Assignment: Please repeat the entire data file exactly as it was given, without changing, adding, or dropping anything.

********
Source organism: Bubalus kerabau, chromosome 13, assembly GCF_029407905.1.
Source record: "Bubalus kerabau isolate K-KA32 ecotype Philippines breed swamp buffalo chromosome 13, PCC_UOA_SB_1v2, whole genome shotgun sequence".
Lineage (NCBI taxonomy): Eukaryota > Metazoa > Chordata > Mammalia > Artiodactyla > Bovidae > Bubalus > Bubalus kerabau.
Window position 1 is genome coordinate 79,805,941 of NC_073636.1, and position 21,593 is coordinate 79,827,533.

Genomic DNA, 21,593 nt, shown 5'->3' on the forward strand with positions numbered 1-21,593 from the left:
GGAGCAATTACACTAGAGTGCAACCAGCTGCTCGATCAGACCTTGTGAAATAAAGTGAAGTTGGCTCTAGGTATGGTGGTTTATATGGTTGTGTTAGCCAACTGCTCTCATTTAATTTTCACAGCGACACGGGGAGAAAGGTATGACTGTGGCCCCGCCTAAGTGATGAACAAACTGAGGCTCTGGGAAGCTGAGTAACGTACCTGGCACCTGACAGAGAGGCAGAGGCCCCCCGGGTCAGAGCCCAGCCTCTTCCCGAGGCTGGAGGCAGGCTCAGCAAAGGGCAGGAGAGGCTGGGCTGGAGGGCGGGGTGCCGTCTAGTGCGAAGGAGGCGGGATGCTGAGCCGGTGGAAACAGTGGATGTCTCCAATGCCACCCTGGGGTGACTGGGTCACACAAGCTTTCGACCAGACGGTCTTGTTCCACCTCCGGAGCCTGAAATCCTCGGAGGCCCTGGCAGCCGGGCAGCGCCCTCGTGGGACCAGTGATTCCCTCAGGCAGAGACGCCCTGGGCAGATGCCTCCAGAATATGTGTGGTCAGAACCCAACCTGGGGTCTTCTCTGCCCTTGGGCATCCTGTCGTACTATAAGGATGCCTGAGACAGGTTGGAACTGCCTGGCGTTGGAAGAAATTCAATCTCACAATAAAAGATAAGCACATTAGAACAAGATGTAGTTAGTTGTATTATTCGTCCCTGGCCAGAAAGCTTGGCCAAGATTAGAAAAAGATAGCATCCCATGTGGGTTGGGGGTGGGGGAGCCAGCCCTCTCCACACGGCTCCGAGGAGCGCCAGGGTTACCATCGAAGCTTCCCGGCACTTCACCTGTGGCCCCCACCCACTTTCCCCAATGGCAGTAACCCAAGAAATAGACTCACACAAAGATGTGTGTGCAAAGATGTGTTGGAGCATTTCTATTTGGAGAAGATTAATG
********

Source organism: Bubalus kerabau, chromosome 13, assembly GCF_029407905.1.
Source record: "Bubalus kerabau isolate K-KA32 ecotype Philippines breed swamp buffalo chromosome 13, PCC_UOA_SB_1v2, whole genome shotgun sequence".
Lineage (NCBI taxonomy): Eukaryota > Metazoa > Chordata > Mammalia > Artiodactyla > Bovidae > Bubalus > Bubalus kerabau.
Window position 1 is genome coordinate 79,805,941 of NC_073636.1, and position 21,593 is coordinate 79,827,533.

Genomic DNA, 21,593 nt, shown 5'->3' on the forward strand with positions numbered 1-21,593 from the left:
GGAGCAATTACACTAGAGTGCAACCAGCTGCTCGATCAGACCTTGTGAAATAAAGTGAAGTTGGCTCTAGGTATGGTGGTTTATATGGTTGTGTTAGCCAACTGCTCTCATTTAATTTTCACAGCGACACGGGGAGAAAGGTATGACTGTGGCCCCGCCTAAGTGATGAACAAACTGAGGCTCTGGGAAGCTGAGTAACGTACCTGGCACCTGACAGAGAGGCAGAGGCCCCCCGGGTCAGAGCCCAGCCTCTTCCCGAGGCTGGAGGCAGGCTCAGCAAAGGGCAGGAGAGGCTGGGCTGGAGGGCGGGGTGCCGTCTAGTGCGAAGGAGGCGGGATGCTGAGCCGGTGGAAACAGTGGATGTCTCCAATGCCACCCTGGGGTGACTGGGTCACACAAGCTTTCGACCAGACGGTCTTGTTCCACCTCCGGAGCCTGAAATCCTCGGAGGCCCTGGCAGCCGGGCAGCGCCCTCGTGGGACCAGTGATTCCCTCAGGCAGAGACGCCCTGGGCAGATGCCTCCAGAATATGTGTGGTCAGAACCCAACCTGGGGTCTTCTCTGCCCTTGGGCATCCTGTCGTACTATAAGGATGCCTGAGACAGGTTGGAACTGCCTGGCGTTGGAAGAAATTCAATCTCACAATAAAAGATAAGCACATTAGAACAAGATGTAGTTAGTTGTATTATTCGTCCCTGGCCAGAAAGCTTGGCCAAGATTAGAAAAAGATAGCATCCCATGTGGGTTGGGGGTGGGGGAGCCAGCCCTCTCCACACGGCTCCGAGGAGCGCCAGGGTTACCATCGAAGCTTCCCGGCACTTCACCTGTGGCCCCCACCCACTTTCCCCAATGGCAGTAACCCAAGAAATAGACTCACACAAAGATGTGTGTGCAAAGATGTGTTGGAGCATTTCTATTTGGAGAAGATTAATG